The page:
Omar Bellorin, MD, Mingwei Ni, MD, Frank Zheng, Turner James, MD, Du Litong, MD. New York Hospital Queens. Flushing. New York
Laparoscopic gastrectomy for gastric GIST is emerging in the West as a technique that may offer benefits for patients, although large-scale studies are lacking. The goal of this project is to assess the outcomes with respect to 30-day morbidity and mortality rates, using multi-institutional, prospective, risk-adjusted data after laparoscopic versus open partial gastrectomies employed in the management of gastrointestinal stromal tumors of the stomach.
Methods and procedures:
Using the American College of Surgeons National Surgical Quality Improvement Program (ACS NSQIP) database (2006-2009), patients who underwent laparoscopic and open partial gastrectomy as a treatment option for gastric GIST were identified. Models assessed the association between surgical approach (Laparoscopic vs Open) and risk-adjusted overall morbidity and mortality. The relationships between, anesthesia time, operative duration, surgical site infection (SSI), and extended duration of hospital stay were also examined. Two-sample T-test was used as statistical method of analysis. Statistics for each analysis was based on the cases with no missing or out-of-range data for any variable in the analysis.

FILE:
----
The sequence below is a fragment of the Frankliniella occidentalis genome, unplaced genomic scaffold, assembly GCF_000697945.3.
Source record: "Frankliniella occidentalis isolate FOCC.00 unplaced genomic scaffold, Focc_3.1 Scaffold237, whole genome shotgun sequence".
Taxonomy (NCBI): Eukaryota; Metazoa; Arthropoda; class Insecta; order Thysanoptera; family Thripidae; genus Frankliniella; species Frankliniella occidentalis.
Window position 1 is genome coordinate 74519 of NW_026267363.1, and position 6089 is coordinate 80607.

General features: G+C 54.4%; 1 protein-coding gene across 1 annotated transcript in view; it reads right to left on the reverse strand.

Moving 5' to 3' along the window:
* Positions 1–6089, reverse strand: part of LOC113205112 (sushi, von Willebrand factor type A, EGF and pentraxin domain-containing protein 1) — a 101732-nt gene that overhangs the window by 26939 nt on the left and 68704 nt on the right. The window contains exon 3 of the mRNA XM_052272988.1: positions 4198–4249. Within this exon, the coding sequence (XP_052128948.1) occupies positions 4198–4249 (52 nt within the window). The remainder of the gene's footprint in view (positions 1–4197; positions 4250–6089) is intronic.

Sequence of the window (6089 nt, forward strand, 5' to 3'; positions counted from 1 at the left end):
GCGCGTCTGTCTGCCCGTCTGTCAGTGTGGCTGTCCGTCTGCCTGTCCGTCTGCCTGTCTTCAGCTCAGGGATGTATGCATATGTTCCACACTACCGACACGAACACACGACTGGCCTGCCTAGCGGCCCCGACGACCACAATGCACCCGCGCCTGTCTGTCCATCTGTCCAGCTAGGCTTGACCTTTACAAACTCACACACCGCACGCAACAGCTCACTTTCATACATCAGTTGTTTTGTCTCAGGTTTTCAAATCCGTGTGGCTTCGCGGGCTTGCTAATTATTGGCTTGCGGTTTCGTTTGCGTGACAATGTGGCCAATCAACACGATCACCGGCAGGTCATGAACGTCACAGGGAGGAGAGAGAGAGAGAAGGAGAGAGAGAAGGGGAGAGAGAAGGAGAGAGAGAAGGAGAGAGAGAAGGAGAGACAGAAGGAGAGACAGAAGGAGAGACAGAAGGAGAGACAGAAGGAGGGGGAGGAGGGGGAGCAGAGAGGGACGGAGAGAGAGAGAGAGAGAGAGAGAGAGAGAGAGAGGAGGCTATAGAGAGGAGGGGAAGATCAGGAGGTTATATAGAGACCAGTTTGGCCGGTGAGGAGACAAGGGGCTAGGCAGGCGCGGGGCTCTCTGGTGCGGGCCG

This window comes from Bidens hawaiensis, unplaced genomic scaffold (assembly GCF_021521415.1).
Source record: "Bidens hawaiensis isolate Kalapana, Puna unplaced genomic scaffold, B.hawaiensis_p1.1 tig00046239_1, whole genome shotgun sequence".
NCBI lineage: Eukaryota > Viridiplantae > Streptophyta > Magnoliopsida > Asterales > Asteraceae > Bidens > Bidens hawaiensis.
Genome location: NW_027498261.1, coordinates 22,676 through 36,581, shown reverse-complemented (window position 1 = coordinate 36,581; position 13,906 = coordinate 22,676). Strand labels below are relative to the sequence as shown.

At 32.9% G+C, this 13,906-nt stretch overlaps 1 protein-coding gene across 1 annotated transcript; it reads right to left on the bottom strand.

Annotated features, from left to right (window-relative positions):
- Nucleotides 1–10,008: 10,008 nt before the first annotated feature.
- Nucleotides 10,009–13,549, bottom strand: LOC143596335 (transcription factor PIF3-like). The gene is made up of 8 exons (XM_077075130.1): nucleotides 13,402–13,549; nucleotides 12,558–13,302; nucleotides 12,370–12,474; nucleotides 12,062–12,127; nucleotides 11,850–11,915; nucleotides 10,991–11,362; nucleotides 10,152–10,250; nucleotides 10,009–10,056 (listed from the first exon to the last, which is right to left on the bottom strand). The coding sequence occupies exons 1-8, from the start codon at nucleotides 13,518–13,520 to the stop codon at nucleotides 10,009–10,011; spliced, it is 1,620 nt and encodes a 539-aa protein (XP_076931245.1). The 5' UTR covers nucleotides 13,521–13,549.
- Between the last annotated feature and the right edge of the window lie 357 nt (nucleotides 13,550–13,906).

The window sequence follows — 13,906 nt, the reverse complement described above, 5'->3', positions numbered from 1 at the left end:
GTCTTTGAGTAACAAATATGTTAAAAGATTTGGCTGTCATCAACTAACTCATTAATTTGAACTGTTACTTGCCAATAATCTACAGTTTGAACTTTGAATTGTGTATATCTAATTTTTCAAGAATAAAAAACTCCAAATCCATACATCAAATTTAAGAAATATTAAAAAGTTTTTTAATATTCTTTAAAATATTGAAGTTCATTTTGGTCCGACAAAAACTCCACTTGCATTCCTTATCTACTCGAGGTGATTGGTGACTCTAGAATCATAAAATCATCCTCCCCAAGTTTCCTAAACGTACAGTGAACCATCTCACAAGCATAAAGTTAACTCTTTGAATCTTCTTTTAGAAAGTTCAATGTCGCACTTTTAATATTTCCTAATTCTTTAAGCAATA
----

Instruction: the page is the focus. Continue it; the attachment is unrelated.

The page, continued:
Of 486 patients, 146 (30%) underwent laparoscopic resection (LR) and 340 (70%) underwent open resection (OR). Patients who underwent LP were older (mean: 65.08 years) compared with those who underwent OR (mean: 62.59 years) although there was no difference statistically (P:0.062). Patients treated with LR experienced shorter anesthesia time (mean: 183 vs 212 minutes; P<0.005; 95% confidence of interval [CI], 48.14-9.56) as well as an operative time (mean: 119 vs 149 minutes, P <0.005; 95% CI, 47.05-12.70) compared to those who underwent OR. All patients treated with LR were significantly less likely to develop SSI compared to those who underwent OR (0.68% vs 6.7%; P<0.005). Patients treated with LR were less likely to experience an overall morbidity (mean: 3.9% vs 11.7%; P<0.005; 95% CI, 0.096-0.059) or mortality (mean: 0.23% vs 0.72% ; P<0.005; 95% CI, 0.066-0.031) and less length of total hospital stay (mean: 3.17 vs 7.50 days; P:<0.005; 95% CI, 5.29-3.36) compared with those who underwent OR.
Within ACS NSQIP hospitals, laparoscopic resection of gastric GIST is associated with lower overall morbidity and mortality, less operative time, less risk of SSI and less length of total hospital stay compared to those who underwent open resection.
Session Number: PDIST – Posters of Distinction
Program Number: P004